{
    public static DateTime ToValueOrDefault(this DateTime? dateTime, DateTime? defaultValue = null)
    {
        defaultValue = defaultValue.HasValue ? defaultValue.Value : DateTime.Now;
        return dateTime.HasValue ? dateTime.Value : defaultValue.Value;
    }
}

The Rules Design Pattern
These refactorings have helped a bit, but they have not really reduced the complexity and duplication and have not addressed the fact that this complexity will increase as more rules are added. I was looking around for a design pattern that might address those things and came across the Rules Pattern, which was a module that Steve Smith contributed to Pluralsight’s Design Patterns library.

The Rules Pattern works by separating out the rules from the rules processing logic (applying the Single Responsibility Principle). This makes it easy to add new rules without changing the rest of the system (applying the Open/Closed Principle).

rules-pattern

With the Rules Pattern there is an Evaluator class that loops through a collection of rules and executes them. It evaluates the result and decides what action to take. In the simplest case it just executes all the rules, but it is also possible to add some selection logic to each rule that allows the Evaluator class to decide whether or not to run the rule (such as the IsMatch() method on the IRule interface above).

The rules implement a simple interface

public interface IDiscountRule
{
    decimal CalculateCustomerDiscount(Customer customer);
}

and the rules implementations just have a single responsibility that could be as simple or complex as necessary:

public class BirthdayDiscountRule : IDiscountRule
{
    public decimal CalculateCustomerDiscount(Customer customer)
    {
        return customer.IsBirthday() ? 0.10m : 0;
    }
}

And you can even reuse rules in other rules, such as the BirthdayDiscountRule being used in the LoyalCustomerRule here:

public class LoyalCustomerRule : IDiscountRule
{
    private readonly int _yearsAsCustomer;
    private readonly decimal _discount;
    private readonly DateTime _date;
 
    public LoyalCustomerRule(int yearsAsCustomer, decimal discount, DateTime? date = null)
    {
        _yearsAsCustomer = yearsAsCustomer;
        _discount = discount;
        _date = date.ToValueOrDefault();
    }
 
    public decimal CalculateCustomerDiscount(Customer customer)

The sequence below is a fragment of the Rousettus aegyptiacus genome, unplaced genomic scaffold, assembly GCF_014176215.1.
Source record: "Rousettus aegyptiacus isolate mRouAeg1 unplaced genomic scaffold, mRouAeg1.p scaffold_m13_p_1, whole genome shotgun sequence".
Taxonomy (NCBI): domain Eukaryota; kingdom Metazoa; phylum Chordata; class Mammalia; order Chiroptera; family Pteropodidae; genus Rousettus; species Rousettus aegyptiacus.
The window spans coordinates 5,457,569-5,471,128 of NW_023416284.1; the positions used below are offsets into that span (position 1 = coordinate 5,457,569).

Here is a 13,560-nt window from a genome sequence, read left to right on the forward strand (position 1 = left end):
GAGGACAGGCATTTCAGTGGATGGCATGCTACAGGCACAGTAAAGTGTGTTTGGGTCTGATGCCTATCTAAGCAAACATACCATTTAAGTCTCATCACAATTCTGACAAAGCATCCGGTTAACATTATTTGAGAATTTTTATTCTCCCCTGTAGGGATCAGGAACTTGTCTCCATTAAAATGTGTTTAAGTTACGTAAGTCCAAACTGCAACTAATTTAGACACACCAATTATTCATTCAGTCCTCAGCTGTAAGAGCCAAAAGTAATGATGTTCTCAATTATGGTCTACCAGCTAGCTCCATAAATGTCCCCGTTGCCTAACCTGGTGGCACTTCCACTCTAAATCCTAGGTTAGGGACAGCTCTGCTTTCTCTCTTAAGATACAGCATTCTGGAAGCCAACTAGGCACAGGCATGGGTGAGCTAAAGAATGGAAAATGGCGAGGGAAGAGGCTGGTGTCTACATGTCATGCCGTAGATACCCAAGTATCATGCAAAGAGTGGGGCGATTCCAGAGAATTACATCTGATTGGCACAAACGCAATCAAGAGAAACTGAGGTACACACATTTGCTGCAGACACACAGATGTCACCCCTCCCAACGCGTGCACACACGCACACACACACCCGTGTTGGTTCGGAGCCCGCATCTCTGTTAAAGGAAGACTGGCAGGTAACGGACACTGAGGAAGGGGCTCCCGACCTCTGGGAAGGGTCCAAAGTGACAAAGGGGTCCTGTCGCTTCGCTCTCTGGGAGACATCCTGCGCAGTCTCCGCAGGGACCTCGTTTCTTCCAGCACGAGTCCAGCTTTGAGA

{
        if (customer.HasBeenLoyalForYears(_yearsAsCustomer, _date))
        {
            var birthdayRule = new BirthdayDiscountRule();
 
            return _discount + birthdayRule.CalculateCustomerDiscount(customer);
        }
        return 0;
    }
}

Applying the refactoring to the problem above, the RulesDiscountCalculator is the Evaluator. It holds a collection of rules that calculate discounts and loops through them to find the greatest discount. Rules are just added to the collection manually here for illustrative purposes, but in a real application you would more likely load them dynamically with an IoC container or something similar without having to change RulesDiscountCalculator.

public class RulesDiscountCalculator : IDiscountCalculator
{
    List<IDiscountRule> _rules = new List<IDiscountRule>();
 
    public RulesDiscountCalculator()
    {
        _rules.Add(new BirthdayDiscountRule());
        _rules.Add(new SeniorDiscountRule());
        _rules.Add(new VeteranDiscountRule());
        _rules.Add(new LoyalCustomerRule(1, 0.10m));
        _rules.Add(new LoyalCustomerRule(5, 0.12m));
        _rules.Add(new LoyalCustomerRule(10, 0.20m));
        _rules.Add(new NewCustomerRule());
    }
 
    public decimal CalculateDiscountPercentage(Customer customer)
    {
        decimal discount = 0;
 
        foreach (var rule in _rules)
        {
            discount = Math.Max(rule.CalculateCustomerDiscount(customer), discount);
        }
 
        return discount;
    }
}

You can get a better understanding of how the Rules Pattern works by checking out the code in my github repo.